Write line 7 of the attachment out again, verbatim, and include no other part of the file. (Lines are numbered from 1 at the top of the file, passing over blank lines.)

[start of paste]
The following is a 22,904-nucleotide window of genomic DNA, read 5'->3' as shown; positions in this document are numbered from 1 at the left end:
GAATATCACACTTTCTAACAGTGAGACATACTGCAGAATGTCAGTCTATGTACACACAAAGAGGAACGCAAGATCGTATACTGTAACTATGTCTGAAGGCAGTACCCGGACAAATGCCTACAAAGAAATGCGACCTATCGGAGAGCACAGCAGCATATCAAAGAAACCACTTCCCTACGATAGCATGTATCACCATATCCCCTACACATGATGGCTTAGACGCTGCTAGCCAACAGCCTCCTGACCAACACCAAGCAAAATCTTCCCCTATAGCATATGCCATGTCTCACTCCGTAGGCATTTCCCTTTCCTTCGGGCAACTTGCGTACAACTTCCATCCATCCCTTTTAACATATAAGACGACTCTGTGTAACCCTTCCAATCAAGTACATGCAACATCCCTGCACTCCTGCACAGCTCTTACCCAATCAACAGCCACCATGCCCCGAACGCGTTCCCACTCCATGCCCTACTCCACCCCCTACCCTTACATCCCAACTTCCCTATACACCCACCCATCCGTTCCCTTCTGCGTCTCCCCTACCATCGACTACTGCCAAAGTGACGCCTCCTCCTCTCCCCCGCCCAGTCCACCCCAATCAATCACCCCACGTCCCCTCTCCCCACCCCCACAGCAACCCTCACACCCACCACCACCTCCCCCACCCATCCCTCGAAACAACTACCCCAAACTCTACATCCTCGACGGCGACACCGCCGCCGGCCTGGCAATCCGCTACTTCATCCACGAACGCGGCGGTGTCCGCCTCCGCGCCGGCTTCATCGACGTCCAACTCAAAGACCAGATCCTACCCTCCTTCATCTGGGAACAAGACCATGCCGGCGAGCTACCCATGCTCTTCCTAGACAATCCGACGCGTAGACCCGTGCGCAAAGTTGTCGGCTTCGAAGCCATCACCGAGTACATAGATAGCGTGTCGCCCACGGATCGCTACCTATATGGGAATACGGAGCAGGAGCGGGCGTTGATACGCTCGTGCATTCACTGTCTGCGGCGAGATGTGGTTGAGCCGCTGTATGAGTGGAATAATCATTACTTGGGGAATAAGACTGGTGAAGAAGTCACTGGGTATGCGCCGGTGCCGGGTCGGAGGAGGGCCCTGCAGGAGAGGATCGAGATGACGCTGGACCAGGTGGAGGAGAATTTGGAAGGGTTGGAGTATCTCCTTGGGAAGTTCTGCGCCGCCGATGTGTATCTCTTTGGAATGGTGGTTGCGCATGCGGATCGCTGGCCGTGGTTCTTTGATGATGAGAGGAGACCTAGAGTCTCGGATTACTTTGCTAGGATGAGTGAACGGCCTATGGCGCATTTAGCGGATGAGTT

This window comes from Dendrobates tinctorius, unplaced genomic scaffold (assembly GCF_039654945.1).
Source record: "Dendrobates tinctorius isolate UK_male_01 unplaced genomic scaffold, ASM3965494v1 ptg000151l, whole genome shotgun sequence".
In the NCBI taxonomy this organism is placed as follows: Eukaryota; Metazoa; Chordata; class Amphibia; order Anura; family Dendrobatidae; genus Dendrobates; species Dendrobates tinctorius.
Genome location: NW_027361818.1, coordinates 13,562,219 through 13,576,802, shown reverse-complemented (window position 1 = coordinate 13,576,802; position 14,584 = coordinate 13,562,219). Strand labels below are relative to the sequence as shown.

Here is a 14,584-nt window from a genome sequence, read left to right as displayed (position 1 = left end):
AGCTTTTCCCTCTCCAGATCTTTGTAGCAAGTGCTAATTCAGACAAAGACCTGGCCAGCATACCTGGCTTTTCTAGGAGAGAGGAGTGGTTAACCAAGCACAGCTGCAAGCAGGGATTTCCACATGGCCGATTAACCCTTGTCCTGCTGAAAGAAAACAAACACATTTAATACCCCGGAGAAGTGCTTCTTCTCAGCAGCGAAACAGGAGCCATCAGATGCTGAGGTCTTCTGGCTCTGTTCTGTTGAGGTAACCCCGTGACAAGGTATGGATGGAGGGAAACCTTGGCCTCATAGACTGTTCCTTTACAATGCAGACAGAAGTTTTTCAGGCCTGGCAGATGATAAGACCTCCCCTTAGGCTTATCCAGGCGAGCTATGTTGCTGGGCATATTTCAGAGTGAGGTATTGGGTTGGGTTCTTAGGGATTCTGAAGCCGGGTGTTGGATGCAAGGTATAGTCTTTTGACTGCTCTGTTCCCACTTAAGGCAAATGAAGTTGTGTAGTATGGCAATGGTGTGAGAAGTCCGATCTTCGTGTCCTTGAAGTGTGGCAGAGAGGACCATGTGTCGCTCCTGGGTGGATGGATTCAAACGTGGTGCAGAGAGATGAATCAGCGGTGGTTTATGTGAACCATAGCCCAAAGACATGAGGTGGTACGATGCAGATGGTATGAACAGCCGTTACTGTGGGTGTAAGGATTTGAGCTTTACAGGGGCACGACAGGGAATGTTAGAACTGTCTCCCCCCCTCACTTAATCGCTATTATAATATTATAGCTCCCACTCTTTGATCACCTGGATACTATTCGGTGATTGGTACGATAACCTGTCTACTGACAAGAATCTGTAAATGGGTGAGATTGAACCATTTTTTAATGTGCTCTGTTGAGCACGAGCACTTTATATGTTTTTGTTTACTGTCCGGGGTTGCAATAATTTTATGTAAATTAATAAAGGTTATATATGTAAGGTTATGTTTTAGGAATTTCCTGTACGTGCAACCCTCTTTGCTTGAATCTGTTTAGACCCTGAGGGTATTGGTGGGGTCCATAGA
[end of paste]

Here is a 14,584-nt window from a genome sequence, read left to right as displayed (position 1 = left end):